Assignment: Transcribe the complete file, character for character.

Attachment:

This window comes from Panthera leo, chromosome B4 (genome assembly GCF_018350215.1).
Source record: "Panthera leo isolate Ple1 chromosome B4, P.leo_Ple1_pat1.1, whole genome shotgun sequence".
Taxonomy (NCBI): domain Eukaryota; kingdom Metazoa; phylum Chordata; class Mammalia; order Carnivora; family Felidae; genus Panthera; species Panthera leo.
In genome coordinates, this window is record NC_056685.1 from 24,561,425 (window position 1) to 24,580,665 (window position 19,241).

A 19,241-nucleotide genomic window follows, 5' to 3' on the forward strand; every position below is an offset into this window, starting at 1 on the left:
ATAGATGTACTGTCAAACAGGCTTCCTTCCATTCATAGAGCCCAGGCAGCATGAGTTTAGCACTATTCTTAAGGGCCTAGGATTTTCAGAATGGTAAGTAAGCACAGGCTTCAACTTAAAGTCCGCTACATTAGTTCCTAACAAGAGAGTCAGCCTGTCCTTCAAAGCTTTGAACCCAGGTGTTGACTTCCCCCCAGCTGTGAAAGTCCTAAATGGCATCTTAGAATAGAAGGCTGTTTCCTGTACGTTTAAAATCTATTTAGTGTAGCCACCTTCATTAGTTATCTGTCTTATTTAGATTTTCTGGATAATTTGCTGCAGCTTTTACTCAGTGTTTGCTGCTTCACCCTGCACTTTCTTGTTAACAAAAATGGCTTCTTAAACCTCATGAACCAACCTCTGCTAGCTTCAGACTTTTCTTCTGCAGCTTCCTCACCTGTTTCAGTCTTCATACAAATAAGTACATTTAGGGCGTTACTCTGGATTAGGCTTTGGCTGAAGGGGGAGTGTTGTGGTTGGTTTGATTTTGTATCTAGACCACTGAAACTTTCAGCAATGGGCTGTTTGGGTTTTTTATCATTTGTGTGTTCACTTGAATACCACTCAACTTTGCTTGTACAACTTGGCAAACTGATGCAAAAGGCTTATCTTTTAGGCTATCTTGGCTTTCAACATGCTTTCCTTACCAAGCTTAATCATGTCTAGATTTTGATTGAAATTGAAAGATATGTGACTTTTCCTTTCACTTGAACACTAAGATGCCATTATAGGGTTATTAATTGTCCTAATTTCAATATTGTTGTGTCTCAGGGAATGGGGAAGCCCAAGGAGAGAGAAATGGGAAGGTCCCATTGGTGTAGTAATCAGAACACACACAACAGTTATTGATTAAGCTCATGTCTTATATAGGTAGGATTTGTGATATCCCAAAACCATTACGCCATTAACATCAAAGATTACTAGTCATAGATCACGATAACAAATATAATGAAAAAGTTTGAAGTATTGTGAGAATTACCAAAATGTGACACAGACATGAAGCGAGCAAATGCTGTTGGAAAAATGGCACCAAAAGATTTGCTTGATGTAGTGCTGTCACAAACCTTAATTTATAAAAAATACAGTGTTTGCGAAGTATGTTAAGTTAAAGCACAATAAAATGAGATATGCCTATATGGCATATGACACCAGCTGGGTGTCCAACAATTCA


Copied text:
This window comes from Panthera leo, chromosome B4 (genome assembly GCF_018350215.1).
Source record: "Panthera leo isolate Ple1 chromosome B4, P.leo_Ple1_pat1.1, whole genome shotgun sequence".
Taxonomy (NCBI): domain Eukaryota; kingdom Metazoa; phylum Chordata; class Mammalia; order Carnivora; family Felidae; genus Panthera; species Panthera leo.
In genome coordinates, this window is record NC_056685.1 from 24,561,425 (window position 1) to 24,580,665 (window position 19,241).

A 19,241-nucleotide genomic window follows, 5' to 3' on the forward strand; every position below is an offset into this window, starting at 1 on the left:
ATAGATGTACTGTCAAACAGGCTTCCTTCCATTCATAGAGCCCAGGCAGCATGAGTTTAGCACTATTCTTAAGGGCCTAGGATTTTCAGAATGGTAAGTAAGCACAGGCTTCAACTTAAAGTCCGCTACATTAGTTCCTAACAAGAGAGTCAGCCTGTCCTTCAAAGCTTTGAACCCAGGTGTTGACTTCCCCCCAGCTGTGAAAGTCCTAAATGGCATCTTAGAATAGAAGGCTGTTTCCTGTACGTTTAAAATCTATTTAGTGTAGCCACCTTCATTAGTTATCTGTCTTATTTAGATTTTCTGGATAATTTGCTGCAGCTTTTACTCAGTGTTTGCTGCTTCACCCTGCACTTTCTTGTTAACAAAAATGGCTTCTTAAACCTCATGAACCAACCTCTGCTAGCTTCAGACTTTTCTTCTGCAGCTTCCTCACCTGTTTCAGTCTTCATACAAATAAGTACATTTAGGGCGTTACTCTGGATTAGGCTTTGGCTGAAGGGGGAGTGTTGTGGTTGGTTTGATTTTGTATCTAGACCACTGAAACTTTCAGCAATGGGCTGTTTGGGTTTTTTATCATTTGTGTGTTCACTTGAATACCACTCAACTTTGCTTGTACAACTTGGCAAACTGATGCAAAAGGCTTATCTTTTAGGCTATCTTGGCTTTCAACATGCTTTCCTTACCAAGCTTAATCATGTCTAGATTTTGATTGAAATTGAAAGATATGTGACTTTTCCTTTCACTTGAACACTAAGATGCCATTATAGGGTTATTAATTGTCCTAATTTCAATATTGTTGTGTCTCAGGGAATGGGGAAGCCCAAGGAGAGAGAAATGGGAAGGTCCCATTGGTGTAGTAATCAGAACACACACAACAGTTATTGATTAAGCTCATGTCTTATATAGGTAGGATTTGTGATATCCCAAAACCATTACGCCATTAACATCAAAGATTACTAGTCATAGATCACGATAACAAATATAATGAAAAAGTTTGAAGTATTGTGAGAATTACCAAAATGTGACACAGACATGAAGCGAGCAAATGCTGTTGGAAAAATGGCACCAAAAGATTTGCTTGATGTAGTGCTGTCACAAACCTTAATTTATAAAAAATACAGTGTTTGCGAAGTATGTTAAGTTAAAGCACAATAAAATGAGATATGCCTATATGGCATATGACACCAGCTGGGTGTCCAACAATTCA